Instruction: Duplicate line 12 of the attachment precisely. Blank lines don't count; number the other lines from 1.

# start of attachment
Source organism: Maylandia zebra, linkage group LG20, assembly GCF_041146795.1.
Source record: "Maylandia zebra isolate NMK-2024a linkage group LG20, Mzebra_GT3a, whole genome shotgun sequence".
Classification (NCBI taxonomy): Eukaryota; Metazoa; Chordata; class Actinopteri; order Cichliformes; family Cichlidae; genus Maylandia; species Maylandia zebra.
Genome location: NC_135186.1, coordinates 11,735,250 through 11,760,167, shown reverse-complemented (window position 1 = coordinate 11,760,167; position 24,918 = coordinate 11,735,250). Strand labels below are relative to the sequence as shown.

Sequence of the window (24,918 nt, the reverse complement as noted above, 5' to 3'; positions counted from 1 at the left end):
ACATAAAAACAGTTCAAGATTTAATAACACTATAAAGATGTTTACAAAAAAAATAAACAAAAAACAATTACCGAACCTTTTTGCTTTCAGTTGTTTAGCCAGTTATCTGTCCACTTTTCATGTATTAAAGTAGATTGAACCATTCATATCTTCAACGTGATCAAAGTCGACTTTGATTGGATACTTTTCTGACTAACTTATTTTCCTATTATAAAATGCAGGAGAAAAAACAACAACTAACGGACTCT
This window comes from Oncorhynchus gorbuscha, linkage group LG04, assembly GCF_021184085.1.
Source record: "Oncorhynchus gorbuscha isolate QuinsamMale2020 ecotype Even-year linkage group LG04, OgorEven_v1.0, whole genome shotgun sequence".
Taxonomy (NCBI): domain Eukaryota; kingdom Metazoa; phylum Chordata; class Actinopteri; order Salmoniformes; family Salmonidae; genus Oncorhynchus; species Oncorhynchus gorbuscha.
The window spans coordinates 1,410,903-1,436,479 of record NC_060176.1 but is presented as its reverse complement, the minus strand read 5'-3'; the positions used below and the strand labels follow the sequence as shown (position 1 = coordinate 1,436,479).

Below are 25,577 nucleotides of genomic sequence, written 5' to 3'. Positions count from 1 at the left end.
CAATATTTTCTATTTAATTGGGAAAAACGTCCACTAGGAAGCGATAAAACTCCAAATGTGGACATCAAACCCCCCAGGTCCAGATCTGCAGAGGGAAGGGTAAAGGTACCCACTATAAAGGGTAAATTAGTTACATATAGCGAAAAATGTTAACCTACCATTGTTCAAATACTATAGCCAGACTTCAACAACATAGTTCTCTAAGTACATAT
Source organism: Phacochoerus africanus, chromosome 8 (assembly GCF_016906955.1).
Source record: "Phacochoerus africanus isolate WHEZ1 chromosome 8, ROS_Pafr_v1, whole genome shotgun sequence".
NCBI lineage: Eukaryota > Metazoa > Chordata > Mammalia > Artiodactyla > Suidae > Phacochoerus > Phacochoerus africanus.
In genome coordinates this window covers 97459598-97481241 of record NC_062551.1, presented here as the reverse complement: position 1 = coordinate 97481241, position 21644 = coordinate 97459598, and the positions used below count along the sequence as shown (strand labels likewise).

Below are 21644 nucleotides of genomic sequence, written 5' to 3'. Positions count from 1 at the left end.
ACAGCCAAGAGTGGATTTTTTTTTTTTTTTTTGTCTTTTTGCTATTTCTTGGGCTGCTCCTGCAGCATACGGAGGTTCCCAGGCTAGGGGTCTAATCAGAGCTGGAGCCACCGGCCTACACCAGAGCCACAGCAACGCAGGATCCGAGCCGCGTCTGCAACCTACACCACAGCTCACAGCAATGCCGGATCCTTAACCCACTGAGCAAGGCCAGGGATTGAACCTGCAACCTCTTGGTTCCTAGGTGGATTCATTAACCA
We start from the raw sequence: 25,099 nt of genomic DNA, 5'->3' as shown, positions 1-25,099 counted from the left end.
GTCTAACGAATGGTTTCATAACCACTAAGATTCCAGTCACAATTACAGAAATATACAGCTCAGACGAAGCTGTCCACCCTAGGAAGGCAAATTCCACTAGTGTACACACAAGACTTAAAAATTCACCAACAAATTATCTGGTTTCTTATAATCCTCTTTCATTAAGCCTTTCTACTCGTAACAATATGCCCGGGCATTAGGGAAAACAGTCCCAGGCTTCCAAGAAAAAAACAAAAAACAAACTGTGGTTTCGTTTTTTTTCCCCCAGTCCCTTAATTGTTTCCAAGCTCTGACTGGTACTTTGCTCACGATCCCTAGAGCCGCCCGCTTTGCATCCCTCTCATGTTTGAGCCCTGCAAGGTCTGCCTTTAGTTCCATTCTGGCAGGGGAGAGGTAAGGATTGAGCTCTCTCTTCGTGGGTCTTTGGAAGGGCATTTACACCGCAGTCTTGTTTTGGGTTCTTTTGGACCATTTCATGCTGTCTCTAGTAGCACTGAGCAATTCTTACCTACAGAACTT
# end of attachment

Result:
CAATATTTTCTATTTAATTGGGAAAAACGTCCACTAGGAAGCGATAAAACTCCAAATGTGGACATCAAACCCCCCAGGTCCAGATCTGCAGAGGGAAGGGTAAAGGTACCCACTATAAAGGGTAAATTAGTTACATATAGCGAAAAATGTTAACCTACCATTGTTCAAATACTATAGCCAGACTTCAACAACATAGTTCTCTAAGTACATAT